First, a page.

IADC argues against lease suspensions
The US Minerals Management Service held a workshop in New Orleans on 23 January to allow three Gulf of Mexico operators to make their case for “suspension of operations” when technology to exploit offshore leases is allegedly not available. IADC representatives attending the workshop concluded there’s no justification for expanding the criteria for suspensions of operations, and that MMS has sufficient authority to grant relief as needed. In its formal comment to the docket, IADC observed that the same so-called technological barriers found in the GOM deepwater frontier have been surmounted elsewhere in the world. IADC argues that operators who won’t fulfill their lease commitments by the end of their lease terms must return the OCS acreage to MMS inventory for re-offer.
IADC brief supports Noble appeal
IADC has filed a reply amicus curiae brief in the Texas Supreme Court supporting Noble Drilling’s appeal of an adverse decision in the Texas First Court of Appeals. The case involves the application of the Jones Act to an offshore worker’s alleged personal injury while engaged in “slinging” operations. IADC counsel reiterated that the worker was operating within a safe environment, following widely accepted industry practices. The Texas Supreme Court is expected to rule soon on whether it will take the case.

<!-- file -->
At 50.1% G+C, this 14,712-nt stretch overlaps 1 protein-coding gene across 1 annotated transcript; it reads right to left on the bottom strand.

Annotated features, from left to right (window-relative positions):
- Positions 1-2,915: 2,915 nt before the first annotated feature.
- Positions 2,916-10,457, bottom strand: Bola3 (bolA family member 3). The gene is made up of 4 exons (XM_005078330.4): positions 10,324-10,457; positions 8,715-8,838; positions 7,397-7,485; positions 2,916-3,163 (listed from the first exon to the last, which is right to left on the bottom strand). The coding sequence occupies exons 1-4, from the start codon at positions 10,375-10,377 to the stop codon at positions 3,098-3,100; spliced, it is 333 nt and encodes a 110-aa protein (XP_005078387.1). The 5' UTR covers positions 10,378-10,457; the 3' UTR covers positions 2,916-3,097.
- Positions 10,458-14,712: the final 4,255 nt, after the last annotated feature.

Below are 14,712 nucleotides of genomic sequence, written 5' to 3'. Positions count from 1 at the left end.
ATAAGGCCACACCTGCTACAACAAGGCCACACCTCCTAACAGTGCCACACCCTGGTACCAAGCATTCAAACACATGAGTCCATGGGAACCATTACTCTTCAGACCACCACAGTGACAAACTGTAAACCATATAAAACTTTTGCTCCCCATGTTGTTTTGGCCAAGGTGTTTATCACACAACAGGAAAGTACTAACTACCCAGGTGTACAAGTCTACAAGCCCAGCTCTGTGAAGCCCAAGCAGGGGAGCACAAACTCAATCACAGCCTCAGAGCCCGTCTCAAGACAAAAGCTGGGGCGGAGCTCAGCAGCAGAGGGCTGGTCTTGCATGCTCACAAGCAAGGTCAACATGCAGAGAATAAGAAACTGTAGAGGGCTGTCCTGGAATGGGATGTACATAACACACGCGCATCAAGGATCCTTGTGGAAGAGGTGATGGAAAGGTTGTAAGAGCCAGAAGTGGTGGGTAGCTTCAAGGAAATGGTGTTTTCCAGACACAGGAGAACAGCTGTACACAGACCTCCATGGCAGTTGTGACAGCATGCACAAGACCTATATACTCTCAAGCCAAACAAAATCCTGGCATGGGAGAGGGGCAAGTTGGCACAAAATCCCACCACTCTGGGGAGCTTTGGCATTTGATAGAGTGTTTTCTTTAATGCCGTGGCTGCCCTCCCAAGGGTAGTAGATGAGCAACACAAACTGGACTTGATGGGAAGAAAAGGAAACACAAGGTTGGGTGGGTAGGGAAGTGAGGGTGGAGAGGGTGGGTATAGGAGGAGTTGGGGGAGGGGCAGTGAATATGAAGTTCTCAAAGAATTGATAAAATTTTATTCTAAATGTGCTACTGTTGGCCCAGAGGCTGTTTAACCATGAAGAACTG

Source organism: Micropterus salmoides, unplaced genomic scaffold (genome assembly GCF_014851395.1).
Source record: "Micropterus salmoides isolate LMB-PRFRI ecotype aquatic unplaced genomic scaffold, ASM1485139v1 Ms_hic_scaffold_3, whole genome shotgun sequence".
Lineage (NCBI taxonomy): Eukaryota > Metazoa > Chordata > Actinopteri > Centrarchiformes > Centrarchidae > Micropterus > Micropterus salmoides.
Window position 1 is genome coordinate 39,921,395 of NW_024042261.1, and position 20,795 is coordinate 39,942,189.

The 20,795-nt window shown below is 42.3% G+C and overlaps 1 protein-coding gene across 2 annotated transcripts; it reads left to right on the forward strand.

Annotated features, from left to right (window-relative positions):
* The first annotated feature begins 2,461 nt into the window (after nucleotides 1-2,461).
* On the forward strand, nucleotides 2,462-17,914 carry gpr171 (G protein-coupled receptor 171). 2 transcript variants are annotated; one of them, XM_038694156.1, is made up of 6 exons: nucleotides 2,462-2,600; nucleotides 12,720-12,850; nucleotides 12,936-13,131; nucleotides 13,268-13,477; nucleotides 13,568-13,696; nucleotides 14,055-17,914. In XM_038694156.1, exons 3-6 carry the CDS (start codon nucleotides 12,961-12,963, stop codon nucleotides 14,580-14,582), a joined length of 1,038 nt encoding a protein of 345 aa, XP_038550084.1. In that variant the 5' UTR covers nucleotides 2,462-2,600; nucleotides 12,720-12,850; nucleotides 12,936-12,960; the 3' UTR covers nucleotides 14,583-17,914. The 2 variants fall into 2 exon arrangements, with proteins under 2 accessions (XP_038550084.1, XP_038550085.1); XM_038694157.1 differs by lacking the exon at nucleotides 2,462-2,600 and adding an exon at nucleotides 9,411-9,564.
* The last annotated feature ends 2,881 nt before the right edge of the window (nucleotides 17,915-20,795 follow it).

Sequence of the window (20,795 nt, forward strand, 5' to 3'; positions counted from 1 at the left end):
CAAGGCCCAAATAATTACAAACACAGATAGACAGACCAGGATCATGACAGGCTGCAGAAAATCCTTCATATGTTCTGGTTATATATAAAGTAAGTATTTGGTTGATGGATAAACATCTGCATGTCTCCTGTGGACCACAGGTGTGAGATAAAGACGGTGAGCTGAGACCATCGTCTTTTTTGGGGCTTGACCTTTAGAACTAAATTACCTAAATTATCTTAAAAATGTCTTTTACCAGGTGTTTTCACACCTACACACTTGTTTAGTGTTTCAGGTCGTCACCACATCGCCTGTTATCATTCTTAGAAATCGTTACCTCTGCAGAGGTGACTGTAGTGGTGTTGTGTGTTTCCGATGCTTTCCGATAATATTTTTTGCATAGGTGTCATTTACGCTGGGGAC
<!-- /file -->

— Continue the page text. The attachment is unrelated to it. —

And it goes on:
Bahamas ratifies maritime Conventions
The Bahamas has deposited its instruments of accession to the International Convention on the Control of Harmful Anti-Fouling Systems on Ships, 2001, and to the International Convention on Civil Liability for Bunker Oil Pollution Damage, 2001. These will enter into force for the Bahamas on 17 September 2008 and 21 November 2008, respectively. Both Conventions will require shipowners to take specific actions to attain compliance with new regulatory requirements.
NOPSA reviews helicopter operations
The “Review of Offshore Helicopter Operations in Australia,” a Hart Aviation report commissioned by Australia’s NOPSA, is “cursory and lacking in relevant information” regarding the industry’s ongoing standards development, said IADC in a letter to NOPSA. The letter reminded NOPSA that the report fails to mention the International Civil Aviation Authority (ICAO) and its standards for international civil aviation. Additionally, IADC pointed to the report’s sweeping and inaccurate generalization about the adequacy of helideck markings in the Gulf of Mexico. IADC noted that MODU helidecks in the GOM are regulated by the US Coast Guard, which applies standards either in the Code of Federal Regulations or the IMO’s MODU Code. A new edition of the latter is under development, specifically to harmonize its provisions with CAP 437.